Optimize your images.
This is something that Google is already considering in their Lighthouse audits. Large images slow down your website, and speed is extremely important — if your site is slow, users will get frustrated and might turn elsewhere to find the information they need.
There is a misconception that the larger the image, the better the quality. This is not true at all. You should scale your images to the size you will be using them — larger images can slow down your website, and in turn make you users drop off. There are many free image resizers and optimizers you find on the web.
You can also batch edit images in Photoshop, or use Image Optimizer to optimize many images at once.
Make sure your site is accessible.
This is again, something that Google is already looking at. There are many things you need to be looking at to improve accessibility.
This is very important as many users can stop using the website just because it’s not accessible. You can check the accessibility of your site by using HTML Code Sniffer as well as Google Lighthouse audit. You’re not doing so well on accessibility?
Find out tips on how to quickly improve it.
You want to make sure that the design of your site is consistent. This improves the functionality and usability of the website, as well as how pleasant it is to look at.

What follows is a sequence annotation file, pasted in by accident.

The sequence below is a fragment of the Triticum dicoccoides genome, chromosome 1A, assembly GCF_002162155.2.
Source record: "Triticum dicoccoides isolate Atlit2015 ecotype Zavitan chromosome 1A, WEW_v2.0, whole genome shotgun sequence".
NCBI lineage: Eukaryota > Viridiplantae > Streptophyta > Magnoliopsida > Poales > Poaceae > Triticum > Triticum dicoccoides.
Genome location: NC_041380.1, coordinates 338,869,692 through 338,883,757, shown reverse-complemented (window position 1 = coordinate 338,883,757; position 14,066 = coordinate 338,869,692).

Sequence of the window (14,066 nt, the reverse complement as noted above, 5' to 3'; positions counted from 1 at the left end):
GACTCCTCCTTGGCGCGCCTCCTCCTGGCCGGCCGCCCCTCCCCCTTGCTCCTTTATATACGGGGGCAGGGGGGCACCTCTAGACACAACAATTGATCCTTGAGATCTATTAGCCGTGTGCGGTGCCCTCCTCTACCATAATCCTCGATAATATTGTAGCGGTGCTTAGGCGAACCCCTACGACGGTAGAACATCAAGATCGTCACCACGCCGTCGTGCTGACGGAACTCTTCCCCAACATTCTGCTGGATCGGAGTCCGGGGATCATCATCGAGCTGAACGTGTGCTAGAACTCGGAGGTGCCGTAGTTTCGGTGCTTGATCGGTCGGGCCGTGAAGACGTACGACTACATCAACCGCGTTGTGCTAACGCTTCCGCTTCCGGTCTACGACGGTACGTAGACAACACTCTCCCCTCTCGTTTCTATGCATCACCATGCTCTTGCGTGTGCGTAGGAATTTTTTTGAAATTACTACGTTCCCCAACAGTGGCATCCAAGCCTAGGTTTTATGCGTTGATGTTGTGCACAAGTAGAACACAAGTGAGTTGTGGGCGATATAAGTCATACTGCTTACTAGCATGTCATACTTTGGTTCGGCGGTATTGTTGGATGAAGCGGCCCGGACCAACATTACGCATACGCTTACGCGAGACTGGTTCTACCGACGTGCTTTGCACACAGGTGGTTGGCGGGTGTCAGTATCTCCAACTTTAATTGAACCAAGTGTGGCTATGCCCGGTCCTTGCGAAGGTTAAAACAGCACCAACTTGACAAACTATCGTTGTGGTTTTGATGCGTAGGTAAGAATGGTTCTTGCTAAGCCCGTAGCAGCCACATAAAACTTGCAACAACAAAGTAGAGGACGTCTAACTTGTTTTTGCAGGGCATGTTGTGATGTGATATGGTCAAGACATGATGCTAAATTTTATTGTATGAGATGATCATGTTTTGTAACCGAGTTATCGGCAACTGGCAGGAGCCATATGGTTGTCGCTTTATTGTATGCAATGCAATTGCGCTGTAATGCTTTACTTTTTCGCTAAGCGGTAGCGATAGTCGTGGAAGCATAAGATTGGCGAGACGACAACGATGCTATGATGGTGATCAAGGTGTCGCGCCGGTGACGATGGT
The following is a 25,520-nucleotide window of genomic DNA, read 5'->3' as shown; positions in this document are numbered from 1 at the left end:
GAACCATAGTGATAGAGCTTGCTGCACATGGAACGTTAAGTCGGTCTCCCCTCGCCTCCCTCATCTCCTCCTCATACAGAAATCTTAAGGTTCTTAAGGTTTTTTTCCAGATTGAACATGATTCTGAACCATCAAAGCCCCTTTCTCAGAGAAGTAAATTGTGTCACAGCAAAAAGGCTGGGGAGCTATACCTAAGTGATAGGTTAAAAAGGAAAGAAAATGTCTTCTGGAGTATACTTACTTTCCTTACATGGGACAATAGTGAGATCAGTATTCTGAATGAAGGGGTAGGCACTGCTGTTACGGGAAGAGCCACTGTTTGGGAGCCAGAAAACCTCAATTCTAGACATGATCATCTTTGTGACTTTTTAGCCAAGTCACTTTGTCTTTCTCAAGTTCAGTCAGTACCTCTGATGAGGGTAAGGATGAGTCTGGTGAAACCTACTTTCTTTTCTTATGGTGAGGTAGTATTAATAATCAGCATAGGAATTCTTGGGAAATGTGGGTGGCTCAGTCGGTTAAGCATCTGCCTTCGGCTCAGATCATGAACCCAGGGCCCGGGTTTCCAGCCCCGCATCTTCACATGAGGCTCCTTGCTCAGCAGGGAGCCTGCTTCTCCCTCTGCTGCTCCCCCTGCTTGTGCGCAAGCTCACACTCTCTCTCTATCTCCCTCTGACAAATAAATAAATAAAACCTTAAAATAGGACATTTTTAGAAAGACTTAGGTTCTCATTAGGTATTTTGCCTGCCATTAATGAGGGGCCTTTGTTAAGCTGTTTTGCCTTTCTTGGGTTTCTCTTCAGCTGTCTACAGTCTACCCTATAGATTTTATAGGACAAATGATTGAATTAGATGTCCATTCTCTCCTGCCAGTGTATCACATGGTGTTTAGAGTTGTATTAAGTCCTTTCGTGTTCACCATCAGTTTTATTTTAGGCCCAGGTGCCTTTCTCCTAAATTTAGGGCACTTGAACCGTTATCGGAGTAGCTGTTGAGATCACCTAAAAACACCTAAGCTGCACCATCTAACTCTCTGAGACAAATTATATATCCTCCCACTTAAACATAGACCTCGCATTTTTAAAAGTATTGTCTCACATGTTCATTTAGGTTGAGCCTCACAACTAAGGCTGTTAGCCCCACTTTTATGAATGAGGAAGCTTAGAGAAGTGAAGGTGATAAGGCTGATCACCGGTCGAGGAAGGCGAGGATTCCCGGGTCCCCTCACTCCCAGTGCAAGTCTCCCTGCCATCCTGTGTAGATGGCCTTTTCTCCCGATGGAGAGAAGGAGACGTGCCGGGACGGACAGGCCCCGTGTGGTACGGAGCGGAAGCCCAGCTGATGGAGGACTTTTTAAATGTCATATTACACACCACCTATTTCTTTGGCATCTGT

Your navigation, fonts, page layout, and any other design elements of similar pages such as articles or posts should be consistent. Users will find it easier to find information on a website that uses consistent elements, and in turn — trust you more!
Give it all some more space.
Negative space is a very important tool in grabbing users’ attention. By using space, you are making your content more legible and helping users focus on what matters the most.
Chunk your content.
This is also related to space, but just as important. One easy way to help your users consume and engage with your content is to break it down into sections that are easy to understand and scan through. Want to find out more about chunking? Nielsen Norman Group wrote a great article about it.
Make user’s lives easier.
If users are findings something hard or annoying to do, they are more likely to leave. See if there are any frictions in the journey your user has to take. Put yourself in your users shoes— would you be annoyed or frustrated with the experience?
Make their lives as easy as possible. Remove any distractions, inconsistencies, unnecessary actions and simplify as much as you can. You can find out what is annoying them by talking to them…
Talk to your users.
You can create the most beautiful website or app in the world, but it might not perform well.
In order to make your users happy and meet their needs, you need to find out what they want! You can get in touch with an expert to conduct user testing, but there are also things you can do yourself.
Setting up surveys, asking for users' feedback, or even analyzing HotJar or Google Analytics can help you understand your users.
This is just a drop in the ocean, but I really hope this article gave you some quick ideas on how you can quickly improve the overall experience of your site — or at least identify that you need to tweak those areas.